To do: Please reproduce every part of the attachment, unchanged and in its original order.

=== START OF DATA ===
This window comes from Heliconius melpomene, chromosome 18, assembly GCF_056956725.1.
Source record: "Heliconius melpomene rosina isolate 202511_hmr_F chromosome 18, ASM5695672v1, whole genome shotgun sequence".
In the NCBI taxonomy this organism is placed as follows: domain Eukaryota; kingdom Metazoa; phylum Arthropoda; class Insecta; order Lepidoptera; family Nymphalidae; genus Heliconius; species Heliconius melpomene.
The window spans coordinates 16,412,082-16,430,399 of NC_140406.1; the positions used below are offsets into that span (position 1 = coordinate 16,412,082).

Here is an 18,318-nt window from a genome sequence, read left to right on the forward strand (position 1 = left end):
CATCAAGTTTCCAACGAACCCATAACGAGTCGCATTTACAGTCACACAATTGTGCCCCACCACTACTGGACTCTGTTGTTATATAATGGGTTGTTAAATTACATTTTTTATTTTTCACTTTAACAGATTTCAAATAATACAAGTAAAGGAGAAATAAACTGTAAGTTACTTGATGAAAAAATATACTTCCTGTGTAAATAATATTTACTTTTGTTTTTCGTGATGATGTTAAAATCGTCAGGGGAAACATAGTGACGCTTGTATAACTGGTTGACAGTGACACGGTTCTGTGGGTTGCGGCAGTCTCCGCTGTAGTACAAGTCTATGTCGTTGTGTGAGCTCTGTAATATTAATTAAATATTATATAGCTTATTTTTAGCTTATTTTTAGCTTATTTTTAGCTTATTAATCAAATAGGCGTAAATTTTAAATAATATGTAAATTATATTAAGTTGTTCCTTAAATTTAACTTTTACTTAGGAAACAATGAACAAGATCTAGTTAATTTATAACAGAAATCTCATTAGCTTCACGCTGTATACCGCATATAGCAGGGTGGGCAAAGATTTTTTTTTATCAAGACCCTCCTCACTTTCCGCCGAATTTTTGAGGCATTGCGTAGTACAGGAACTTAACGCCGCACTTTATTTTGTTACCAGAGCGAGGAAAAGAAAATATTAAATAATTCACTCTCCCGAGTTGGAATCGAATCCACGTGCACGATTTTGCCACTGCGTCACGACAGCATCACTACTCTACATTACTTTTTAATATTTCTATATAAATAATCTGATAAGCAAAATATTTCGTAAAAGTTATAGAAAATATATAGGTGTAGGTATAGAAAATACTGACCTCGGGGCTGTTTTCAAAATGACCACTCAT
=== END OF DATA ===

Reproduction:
This window comes from Heliconius melpomene, chromosome 18, assembly GCF_056956725.1.
Source record: "Heliconius melpomene rosina isolate 202511_hmr_F chromosome 18, ASM5695672v1, whole genome shotgun sequence".
In the NCBI taxonomy this organism is placed as follows: domain Eukaryota; kingdom Metazoa; phylum Arthropoda; class Insecta; order Lepidoptera; family Nymphalidae; genus Heliconius; species Heliconius melpomene.
The window spans coordinates 16,412,082-16,430,399 of NC_140406.1; the positions used below are offsets into that span (position 1 = coordinate 16,412,082).

Here is an 18,318-nt window from a genome sequence, read left to right on the forward strand (position 1 = left end):
CATCAAGTTTCCAACGAACCCATAACGAGTCGCATTTACAGTCACACAATTGTGCCCCACCACTACTGGACTCTGTTGTTATATAATGGGTTGTTAAATTACATTTTTTATTTTTCACTTTAACAGATTTCAAATAATACAAGTAAAGGAGAAATAAACTGTAAGTTACTTGATGAAAAAATATACTTCCTGTGTAAATAATATTTACTTTTGTTTTTCGTGATGATGTTAAAATCGTCAGGGGAAACATAGTGACGCTTGTATAACTGGTTGACAGTGACACGGTTCTGTGGGTTGCGGCAGTCTCCGCTGTAGTACAAGTCTATGTCGTTGTGTGAGCTCTGTAATATTAATTAAATATTATATAGCTTATTTTTAGCTTATTTTTAGCTTATTTTTAGCTTATTAATCAAATAGGCGTAAATTTTAAATAATATGTAAATTATATTAAGTTGTTCCTTAAATTTAACTTTTACTTAGGAAACAATGAACAAGATCTAGTTAATTTATAACAGAAATCTCATTAGCTTCACGCTGTATACCGCATATAGCAGGGTGGGCAAAGATTTTTTTTTATCAAGACCCTCCTCACTTTCCGCCGAATTTTTGAGGCATTGCGTAGTACAGGAACTTAACGCCGCACTTTATTTTGTTACCAGAGCGAGGAAAAGAAAATATTAAATAATTCACTCTCCCGAGTTGGAATCGAATCCACGTGCACGATTTTGCCACTGCGTCACGACAGCATCACTACTCTACATTACTTTTTAATATTTCTATATAAATAATCTGATAAGCAAAATATTTCGTAAAAGTTATAGAAAATATATAGGTGTAGGTATAGAAAATACTGACCTCGGGGCTGTTTTCAAAATGACCACTCAT